1. A journey to a sacred place or shrine.
2. A long journey or search, especially one of exalted purpose or moral significance.
At 2550m, the Lankan name is Sri Pada (literally, Holy Footprint) and by Sri Lanka’s 70% Buddhist population, it is viewed as the place where Buddha’s footprint was left on his visit to Sri Lanka. Christians and Muslims call it Adam’s Peak, accounting a similar story, that this is where Adam first stepped on earth after being banished from heaven (Sri Lanka being Eden). Tamil Hindus consider it Lord Shiva’s footprint. There are six or so “routes” up to the top, the easiest one being a mere 5,200 nice, relatively even steps the entire way. The back-side route is roughly twice as far, and takes seven hours or so, and other locals had told me the only way they do it is up the rocks, on the Western face… but I figured I’d leave that for another day…
Things started off badly. Or maybe not….
Hopping off the bus in Hatton, I called Helga to see when she’d be arriving and where she’d like to meet up. We had agreed back in Kandy to climb together, as a pilgrimage is not to be a lonesome task, but upon answering the phone she explained that she had walked into a library at about ten o’clock that morning, and was simply not yet ready to leave the comfort of a few thousand books. I was angry at first but sympathized, and on the phone I chuckled, vaguely recalling the time I nearly had to be physically removed from a library in Taipei at closing time.
It was on the next bus, to Dalhousie, a miserably crowded Ashok Leyland, where I spent the entire trip squashed onto the stairs, that I met Vejay, a tiny, balding Tamil man who was a little bit tweaky and whose breath smelled like booze. His English was quite poor but he was enthralled with the fact that I came on the local bus, and said repeatedly, “We climb together!”
I was down, but there were issues that first required slight thought, and then apathetic discarding. The first was that I was told my many, many people to not start climbing before 2am or so, as it is very, very cold at the top, and waiting around for the sun to rise is less than comfortable. The second was that I wanted to stash my bag somewhere, as even though it’s small, it’s still about 12kg.
Through broken english and some interesting pantomimes, I concluded that he worked at one of the shops on the way, of which there are many. These shops sell tea, basic food and water and such, at incredibly inflated prices, as everything has to be hiked up. The hiking itself is done by local Tamils, who I truly hope charge by the step: the shops at the top are literally 95% of the climb, and thinking about making that climb with, say, a case of bottled water, or a 50lb propane tank, balanced on my head, makes me shudder.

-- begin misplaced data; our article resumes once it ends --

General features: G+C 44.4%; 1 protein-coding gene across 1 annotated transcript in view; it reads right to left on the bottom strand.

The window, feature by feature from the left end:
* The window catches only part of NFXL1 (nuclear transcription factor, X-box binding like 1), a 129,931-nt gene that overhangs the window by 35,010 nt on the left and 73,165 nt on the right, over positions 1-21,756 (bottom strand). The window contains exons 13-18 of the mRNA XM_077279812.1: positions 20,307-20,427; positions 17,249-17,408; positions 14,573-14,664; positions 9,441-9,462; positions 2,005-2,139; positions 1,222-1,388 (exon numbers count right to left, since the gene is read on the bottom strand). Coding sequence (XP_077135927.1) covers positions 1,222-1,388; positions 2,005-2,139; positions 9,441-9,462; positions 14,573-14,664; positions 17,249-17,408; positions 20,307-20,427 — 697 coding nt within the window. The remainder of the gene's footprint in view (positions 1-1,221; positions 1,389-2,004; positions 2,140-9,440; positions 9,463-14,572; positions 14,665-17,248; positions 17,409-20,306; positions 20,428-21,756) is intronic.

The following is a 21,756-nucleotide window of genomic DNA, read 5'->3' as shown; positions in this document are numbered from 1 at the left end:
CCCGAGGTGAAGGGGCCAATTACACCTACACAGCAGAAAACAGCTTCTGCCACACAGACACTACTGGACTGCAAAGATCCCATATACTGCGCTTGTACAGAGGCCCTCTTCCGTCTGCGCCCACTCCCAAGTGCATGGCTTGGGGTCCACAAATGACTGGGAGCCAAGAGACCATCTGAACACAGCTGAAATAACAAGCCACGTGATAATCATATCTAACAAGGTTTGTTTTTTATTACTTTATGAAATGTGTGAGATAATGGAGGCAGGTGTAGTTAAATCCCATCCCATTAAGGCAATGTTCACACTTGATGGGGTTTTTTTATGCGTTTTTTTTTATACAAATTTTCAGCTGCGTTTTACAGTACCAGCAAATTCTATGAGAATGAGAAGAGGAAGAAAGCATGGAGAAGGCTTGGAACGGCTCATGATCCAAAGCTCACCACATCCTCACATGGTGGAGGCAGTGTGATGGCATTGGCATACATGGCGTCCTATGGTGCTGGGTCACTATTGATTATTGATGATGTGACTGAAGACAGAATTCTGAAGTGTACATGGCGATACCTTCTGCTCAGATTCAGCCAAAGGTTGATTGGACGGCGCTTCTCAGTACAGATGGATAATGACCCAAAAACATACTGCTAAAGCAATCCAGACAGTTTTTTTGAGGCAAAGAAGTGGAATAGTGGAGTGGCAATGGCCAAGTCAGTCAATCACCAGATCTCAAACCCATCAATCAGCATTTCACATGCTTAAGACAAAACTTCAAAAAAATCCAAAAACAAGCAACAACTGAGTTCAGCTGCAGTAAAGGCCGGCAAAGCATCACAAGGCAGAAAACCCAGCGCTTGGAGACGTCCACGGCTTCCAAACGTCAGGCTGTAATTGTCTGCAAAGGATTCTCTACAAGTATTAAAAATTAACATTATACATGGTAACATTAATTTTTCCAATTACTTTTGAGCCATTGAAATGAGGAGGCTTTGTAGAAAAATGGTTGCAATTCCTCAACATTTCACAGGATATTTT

We stopped for a tea and a cigarette or two, both good things to have before climbing a 2,500m mountain. Then, a few shots of green apple Arrack, which is what I was smelling on his breath on the bus. Tasty.
I was still somewhat confused as to what we were doing when we started up the hill at sundown… we kept on in broken english, and I think he was explaining that we’d go to his shop, eat, and then I could climb up the rest of the way, leaving my pack there. I didn’t want to pay for a guesthouse I wouldn’t sleep in, so I agreed and we went along, my whole pack on my back… I figured, hey, I can hang out at the base for seven hours, or I can hang out halfway for the same amount of time with this teetotaling, seemingly well-wishing local… I guess I’ll take the weirder option.
gateway to the climb, with Vejay posing as menacingly as he can muster
Sri Pada is interesting in that the government rents out those lots to the vendors, who all peddle basically the same goods: tea, water, roti, candy, incense, etc. We stopped at a few on the way up. Everyone knew him, which was a good sign: it was barely 8pm but for some reason here I was, following this half-drunk local up a mountain, about six hours earlier than I was expecting to. Surely there is logic in this somewhere, I thought.